When I discovered that militarism is one of the top destroyers of the natural environment, I piled that onto my case against war. I did the same when I found out war wasted more money than anything else, was a major promoter of bigotry and racism, was the primary justification for government secrecy and the erosion of civil liberties, was the top barrier to the rule of law and global cooperation, militarized local police, etc., etc. When I came to see how counterproductive war was, increasing the dangers of war for those whose governments wage or prepare to wage wars, I added that to the overwhelming case.
In contrast, when I read about militarism as a top public health threat, a top cause of death and disease, a “completely preventable” epidemic which medical professionals therefore have a responsibility to try to prevent, I’m struck with conflicting responses. First, this is actually why I opposed war in the first place. Second, it’s a bit shocking and wonderful to read doctors, writing like doctors, treating war as a health crisis, almost as if we lived in a sane society in which problems were prioritized for rational reasons.
After all, our culture actively promotes war to little children, just as it does junk food and consumerism.
Preventing War and Promoting Peace: A Guide for Health Professionals is a valuable new book edited by William Wiist and Shelley White. The book is a collection of writings by health professionals and peace professionals. It begins with a section of chapters covering the damage that war does to civilians, to participants, to the natural environment.
Part II looks into causes of war, including war culture, war profiteering, and war academia. Parts III and IV address means of preventing war and promoting peace, and of doing so in the health professions. Not all the contributors to the book would agree with each other on all details. For example, I would reject parts of the chapter on war and the law, because it celebrates the UN Charter’s opening up of loopholes for legal wars as a supposed improvement on the Kellogg-Briand Pact’s ban on war. Any book analyzing the accomplished normalization of a mode of thought is inevitably going to find itself still tied up with the most deeply rooted vestiges of that thought. But that can make it an even more useful book for many others to read.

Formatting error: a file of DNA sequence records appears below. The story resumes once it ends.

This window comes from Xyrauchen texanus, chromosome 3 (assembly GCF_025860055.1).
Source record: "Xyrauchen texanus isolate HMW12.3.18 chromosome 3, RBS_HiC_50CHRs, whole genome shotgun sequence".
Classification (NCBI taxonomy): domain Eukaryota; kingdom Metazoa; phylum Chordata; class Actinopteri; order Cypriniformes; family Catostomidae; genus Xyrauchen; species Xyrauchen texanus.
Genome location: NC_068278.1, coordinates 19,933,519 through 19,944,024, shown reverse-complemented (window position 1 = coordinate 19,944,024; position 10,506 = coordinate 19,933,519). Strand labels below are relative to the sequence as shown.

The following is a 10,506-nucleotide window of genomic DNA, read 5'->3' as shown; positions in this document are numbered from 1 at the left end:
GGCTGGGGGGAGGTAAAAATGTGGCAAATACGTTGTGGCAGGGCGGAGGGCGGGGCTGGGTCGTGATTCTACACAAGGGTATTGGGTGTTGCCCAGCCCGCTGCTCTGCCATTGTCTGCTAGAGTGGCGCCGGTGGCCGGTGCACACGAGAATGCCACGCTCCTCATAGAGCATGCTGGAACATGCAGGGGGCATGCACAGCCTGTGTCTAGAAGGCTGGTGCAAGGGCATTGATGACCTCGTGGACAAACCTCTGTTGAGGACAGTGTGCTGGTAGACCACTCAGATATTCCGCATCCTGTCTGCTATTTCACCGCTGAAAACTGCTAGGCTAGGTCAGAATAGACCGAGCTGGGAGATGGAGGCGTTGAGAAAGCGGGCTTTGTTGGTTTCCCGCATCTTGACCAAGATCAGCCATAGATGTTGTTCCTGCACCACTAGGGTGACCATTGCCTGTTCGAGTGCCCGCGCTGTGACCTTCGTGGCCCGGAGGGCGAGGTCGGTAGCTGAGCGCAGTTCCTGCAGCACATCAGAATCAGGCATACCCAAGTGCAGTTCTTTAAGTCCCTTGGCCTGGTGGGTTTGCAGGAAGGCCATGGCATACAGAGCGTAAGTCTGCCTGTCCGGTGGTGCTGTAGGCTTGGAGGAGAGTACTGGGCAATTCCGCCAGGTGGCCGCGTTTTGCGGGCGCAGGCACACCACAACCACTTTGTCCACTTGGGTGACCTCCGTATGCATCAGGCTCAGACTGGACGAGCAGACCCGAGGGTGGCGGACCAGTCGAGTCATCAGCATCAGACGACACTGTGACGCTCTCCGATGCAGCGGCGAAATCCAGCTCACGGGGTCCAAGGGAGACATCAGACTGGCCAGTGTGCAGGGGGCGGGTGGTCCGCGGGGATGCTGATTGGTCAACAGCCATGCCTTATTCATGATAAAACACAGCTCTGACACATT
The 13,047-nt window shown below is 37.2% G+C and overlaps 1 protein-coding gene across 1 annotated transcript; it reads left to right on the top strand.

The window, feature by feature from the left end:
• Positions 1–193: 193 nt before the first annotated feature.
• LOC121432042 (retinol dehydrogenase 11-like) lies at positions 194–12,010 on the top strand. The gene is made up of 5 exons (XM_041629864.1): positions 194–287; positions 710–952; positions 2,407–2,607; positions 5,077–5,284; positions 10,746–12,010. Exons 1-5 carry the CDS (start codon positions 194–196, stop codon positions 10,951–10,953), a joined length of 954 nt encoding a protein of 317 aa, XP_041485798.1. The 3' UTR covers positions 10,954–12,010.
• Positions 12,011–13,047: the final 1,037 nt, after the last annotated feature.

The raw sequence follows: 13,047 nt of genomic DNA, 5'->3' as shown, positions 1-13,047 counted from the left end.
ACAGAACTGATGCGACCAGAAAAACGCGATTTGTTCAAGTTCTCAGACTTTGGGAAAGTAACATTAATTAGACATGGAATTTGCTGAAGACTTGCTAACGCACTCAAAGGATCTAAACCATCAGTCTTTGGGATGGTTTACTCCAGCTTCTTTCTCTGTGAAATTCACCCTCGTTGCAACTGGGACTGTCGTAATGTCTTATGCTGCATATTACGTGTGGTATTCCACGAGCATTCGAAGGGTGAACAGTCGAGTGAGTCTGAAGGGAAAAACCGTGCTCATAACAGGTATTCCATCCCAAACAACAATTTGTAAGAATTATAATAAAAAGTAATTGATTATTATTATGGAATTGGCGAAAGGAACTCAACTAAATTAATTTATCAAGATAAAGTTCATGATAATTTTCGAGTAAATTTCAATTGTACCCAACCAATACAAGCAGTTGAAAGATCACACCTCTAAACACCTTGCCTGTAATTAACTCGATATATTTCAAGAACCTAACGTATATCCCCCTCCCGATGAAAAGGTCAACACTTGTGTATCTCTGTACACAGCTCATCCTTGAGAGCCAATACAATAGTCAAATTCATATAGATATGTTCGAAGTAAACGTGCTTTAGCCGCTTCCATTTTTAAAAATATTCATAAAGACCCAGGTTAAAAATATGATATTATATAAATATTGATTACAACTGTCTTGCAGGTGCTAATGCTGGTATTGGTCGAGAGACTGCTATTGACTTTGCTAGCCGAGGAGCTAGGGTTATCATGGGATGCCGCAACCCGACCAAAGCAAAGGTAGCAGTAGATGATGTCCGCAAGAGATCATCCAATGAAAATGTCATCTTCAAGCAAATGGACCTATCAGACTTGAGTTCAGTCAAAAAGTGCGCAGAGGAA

I’ve added this book to the following list of recommendations.
THE WAR ABOLITION COLLECTION:
Murder Incorporated: Book Two: America’s Favorite Pastime by Mumia Abu Jamal and Stephen Vittoria, 2018.
Waymakers for Peace: Hiroshima and Nagasaki Survivors Speak by Melinda Clarke, 2018.
Preventing War and Promoting Peace: A Guide for Health Professionals edited by William Wiist and Shelley White, 2017.
The Business Plan For Peace: Building a World Without War by Scilla Elworthy, 2017.
War Is Never Just by David Swanson, 2016.
A Global Security System: An Alternative to War by World Beyond War, 2015, 2016, 2017.
A Mighty Case Against War: What America Missed in U.S. History Class and What We (All) Can Do Now by Kathy Beckwith, 2015.
War: A Crime Against Humanity by Roberto Vivo, 2014.
Catholic Realism and the Abolition of War by David Carroll Cochran, 2014.
War and Delusion: A Critical Examination by Laurie Calhoun, 2013.
Shift: The Beginning of War, the Ending of War by Judith Hand, 2013.
War No More: The Case for Abolition by David Swanson, 2013.
The End of War by John Horgan, 2012.
Transition to Peace by Russell Faure-Brac, 2012.
From War to Peace: A Guide To the Next Hundred Years by Kent Shifferd, 2011.
War Is A Lie by David Swanson, 2010, 2016.
Beyond War: The Human Potential for Peace by Douglas Fry, 2009.
Living Beyond War by Winslow Myers, 2009.